“Black master” Andrei Dashkov: Experience of psychedelic prose

PRAVDA.Ru presents a conversation with one of the most interesting representatives of Ukrainian science fiction Andrei Dashkov. While analysing his works, critics say about a “permanent shock”. Andrei Dashkov was born in Charkov, Ukraine, in 1965. He graduated from Charkov Aviation Institute and works in a research institute of electric apparatus building. He is the author of novels “The Apostate”, “The Deceived”, “The Disfigured”, “The Star of the Underworld” and of others. He is said to be the “most powerful Black Master of science fiction.” Andrei Dashkov works at the turn of many genres (black fantasy, horror, mystic thriller, psychedelic literature and a “hard” science fiction). He has no literature plans. While talking to journalists he is very lapidary.

Q. What did stimulate your writing: a book read by you, a mystery, a bed weather?

A. I hardly could find the only reason, all the more on the rational level. That was probably something subconscious, and once a necessity appeared to take a pan.

Q. You belong to not many authors writing in Russian in style of “black fantasy” (if my definition is right). Why did you choose namely this way?

A. First of all, only my early works could be referred to “black fantasy”: “Travelling of Senor” and trilogy about Egyptian vulture Lyuger. Second, I have never chosen something consciously – either the way, or the genre.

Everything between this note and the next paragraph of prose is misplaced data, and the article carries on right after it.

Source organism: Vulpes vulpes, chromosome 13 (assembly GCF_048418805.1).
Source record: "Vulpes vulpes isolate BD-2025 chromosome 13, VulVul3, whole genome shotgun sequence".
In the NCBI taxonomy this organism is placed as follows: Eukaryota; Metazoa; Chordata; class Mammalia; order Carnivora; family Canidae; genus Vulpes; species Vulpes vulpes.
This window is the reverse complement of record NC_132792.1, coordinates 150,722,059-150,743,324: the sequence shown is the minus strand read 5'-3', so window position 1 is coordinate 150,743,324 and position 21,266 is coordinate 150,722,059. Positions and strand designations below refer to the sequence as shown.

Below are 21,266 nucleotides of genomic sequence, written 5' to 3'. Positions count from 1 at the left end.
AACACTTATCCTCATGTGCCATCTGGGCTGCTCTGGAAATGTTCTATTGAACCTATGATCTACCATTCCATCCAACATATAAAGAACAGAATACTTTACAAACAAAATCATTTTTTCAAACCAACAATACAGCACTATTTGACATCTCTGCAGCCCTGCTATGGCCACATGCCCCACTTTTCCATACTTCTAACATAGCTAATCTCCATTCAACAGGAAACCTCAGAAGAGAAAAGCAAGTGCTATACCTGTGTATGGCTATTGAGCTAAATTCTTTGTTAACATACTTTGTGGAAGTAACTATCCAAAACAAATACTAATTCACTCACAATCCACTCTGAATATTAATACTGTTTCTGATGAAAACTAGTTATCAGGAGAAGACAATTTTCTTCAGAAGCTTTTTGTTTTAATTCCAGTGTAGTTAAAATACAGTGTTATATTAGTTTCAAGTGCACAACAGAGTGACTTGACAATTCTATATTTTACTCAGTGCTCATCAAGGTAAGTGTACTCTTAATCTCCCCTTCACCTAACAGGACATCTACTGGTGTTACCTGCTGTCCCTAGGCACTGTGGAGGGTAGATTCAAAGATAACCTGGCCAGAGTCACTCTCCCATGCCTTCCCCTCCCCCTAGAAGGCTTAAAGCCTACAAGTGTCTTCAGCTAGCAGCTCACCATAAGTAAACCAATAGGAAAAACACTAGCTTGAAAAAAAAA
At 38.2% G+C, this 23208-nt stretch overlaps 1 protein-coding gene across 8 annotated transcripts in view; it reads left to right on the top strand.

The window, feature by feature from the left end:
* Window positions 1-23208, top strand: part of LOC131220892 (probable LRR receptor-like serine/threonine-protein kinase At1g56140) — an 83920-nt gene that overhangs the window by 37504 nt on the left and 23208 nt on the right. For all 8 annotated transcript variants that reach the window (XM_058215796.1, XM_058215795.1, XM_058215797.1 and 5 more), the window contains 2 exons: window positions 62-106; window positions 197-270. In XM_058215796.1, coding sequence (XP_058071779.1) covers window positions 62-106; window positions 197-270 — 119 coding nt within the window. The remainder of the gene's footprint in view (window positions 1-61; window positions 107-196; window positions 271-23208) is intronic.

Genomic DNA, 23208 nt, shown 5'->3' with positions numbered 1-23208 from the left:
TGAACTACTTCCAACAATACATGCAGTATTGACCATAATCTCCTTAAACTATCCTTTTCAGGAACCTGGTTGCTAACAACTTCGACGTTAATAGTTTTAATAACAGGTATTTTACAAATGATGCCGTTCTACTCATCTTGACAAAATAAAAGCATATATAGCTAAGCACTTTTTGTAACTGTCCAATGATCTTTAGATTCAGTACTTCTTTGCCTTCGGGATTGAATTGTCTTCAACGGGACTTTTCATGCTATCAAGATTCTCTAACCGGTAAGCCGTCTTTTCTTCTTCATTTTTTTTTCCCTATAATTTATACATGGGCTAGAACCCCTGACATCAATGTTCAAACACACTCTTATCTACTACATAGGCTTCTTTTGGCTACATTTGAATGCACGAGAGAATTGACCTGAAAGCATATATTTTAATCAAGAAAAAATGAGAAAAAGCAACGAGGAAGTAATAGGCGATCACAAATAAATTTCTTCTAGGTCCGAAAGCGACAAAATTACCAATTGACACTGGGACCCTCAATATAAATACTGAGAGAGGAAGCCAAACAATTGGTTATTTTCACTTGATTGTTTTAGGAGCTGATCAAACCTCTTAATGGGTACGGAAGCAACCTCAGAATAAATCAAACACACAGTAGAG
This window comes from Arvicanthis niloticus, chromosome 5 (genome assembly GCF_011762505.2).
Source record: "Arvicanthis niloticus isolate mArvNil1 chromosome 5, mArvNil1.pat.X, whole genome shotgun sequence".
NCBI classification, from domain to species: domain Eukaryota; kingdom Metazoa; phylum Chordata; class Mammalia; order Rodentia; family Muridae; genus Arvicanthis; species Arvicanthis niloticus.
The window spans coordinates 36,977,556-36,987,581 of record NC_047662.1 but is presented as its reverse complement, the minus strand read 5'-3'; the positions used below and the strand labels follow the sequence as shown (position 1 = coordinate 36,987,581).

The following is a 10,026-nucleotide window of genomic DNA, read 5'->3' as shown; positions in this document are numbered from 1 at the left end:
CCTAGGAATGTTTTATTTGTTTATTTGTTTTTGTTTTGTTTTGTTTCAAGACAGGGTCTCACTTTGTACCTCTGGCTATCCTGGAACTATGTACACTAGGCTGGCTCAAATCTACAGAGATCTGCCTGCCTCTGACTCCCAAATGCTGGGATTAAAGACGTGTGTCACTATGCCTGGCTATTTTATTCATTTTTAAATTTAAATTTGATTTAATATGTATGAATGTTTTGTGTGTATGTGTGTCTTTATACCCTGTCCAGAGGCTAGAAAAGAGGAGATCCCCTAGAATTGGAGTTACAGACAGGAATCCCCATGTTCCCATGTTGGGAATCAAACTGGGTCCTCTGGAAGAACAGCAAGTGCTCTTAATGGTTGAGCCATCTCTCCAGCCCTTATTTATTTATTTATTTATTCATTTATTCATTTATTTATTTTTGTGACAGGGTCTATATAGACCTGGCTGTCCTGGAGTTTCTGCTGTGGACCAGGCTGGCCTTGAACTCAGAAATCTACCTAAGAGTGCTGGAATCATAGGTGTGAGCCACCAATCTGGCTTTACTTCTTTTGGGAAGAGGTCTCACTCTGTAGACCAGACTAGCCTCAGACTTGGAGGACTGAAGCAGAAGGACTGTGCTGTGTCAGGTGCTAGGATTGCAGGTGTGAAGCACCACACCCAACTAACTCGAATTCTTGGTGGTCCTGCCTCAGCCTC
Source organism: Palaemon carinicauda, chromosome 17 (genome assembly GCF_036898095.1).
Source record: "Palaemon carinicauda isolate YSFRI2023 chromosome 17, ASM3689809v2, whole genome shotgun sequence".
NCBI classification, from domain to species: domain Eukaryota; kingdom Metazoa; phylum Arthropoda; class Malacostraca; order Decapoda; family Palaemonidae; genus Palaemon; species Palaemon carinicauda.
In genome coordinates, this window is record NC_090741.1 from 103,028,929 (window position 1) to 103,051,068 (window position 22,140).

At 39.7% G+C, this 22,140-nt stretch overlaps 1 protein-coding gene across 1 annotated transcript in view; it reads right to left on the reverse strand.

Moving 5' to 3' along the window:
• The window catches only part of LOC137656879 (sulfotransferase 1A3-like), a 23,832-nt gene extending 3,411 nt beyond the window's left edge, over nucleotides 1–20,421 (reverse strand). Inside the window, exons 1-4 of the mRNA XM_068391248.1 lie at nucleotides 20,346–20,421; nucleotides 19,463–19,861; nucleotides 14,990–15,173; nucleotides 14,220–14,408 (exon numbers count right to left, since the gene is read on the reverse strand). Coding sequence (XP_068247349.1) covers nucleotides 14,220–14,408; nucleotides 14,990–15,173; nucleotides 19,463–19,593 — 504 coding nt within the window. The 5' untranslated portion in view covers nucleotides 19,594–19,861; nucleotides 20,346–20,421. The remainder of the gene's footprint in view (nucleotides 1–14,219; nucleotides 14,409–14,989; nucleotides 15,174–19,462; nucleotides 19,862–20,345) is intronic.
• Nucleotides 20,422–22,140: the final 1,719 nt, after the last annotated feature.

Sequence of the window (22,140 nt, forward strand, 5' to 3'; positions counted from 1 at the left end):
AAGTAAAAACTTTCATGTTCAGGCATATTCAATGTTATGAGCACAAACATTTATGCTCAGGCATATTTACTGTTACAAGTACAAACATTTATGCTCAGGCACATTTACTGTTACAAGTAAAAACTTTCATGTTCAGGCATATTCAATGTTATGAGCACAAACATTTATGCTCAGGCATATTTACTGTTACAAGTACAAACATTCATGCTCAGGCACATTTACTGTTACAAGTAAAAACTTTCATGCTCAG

Q. I suppose, in Russian literature, there is not such a tradition. What are the roots of your neglect of any humanism?

A. I do not want to discuss what it is “humanism”, though as for me, it is more important to get rid of illusions, than to inspire a false faith and hope. Apropos, do you remember, what the final of Russian humanists in 1917 was? In spite of “humanistic traditions”, we have probably the most bloody and obscure history in the world, at least taking into account the number of victims.

Q. You seem to know very well anomalous psychic conditions? Or, the question is about the norm?

A. Something must be expressed, the rest does not matter.

Q. What is literature for you: profession, a door into another world, a hobby?

A. It is most likely a way of self-expression.

Q. According to Russian poet Alexandr Pushkin, “inspiration is not for sale, but a manuscript could be sold.” Is it really so, especially in Ukraine?

A. In Ukraine, probably everything could be sold, even a manuscript. Especially if one concludes a treaty with devil.

Q. What are your favourite books?

A. It is senseless to call several “favourite” books. Everything changes. It depends on age, circumstances, mood.

Q. What could you say about contemporary Ukrainian literary life?

A. If even it does exist, I am not very interested in it.

Q. In your opinion, how will be the literature of the new century – in Ukraine, in Russia, in the world?

A. I suppose, it is the job of critics to discuss it. All the more, the reality will for sure differ from any forecasts. Thank Good.

Q. A traditional question: what are your creative plans?

A. I have none.

Q. And if you are tired of writing (such things happen), to what will you devote yourself?

A. To love, but not to war.

Conversation carried out by Andrei Lubenski PRAVDA.Ru

Translated by Vera Solovieva

Read the original in Russian: http://www.pravda.ru/main/2002/01/03/35311.html

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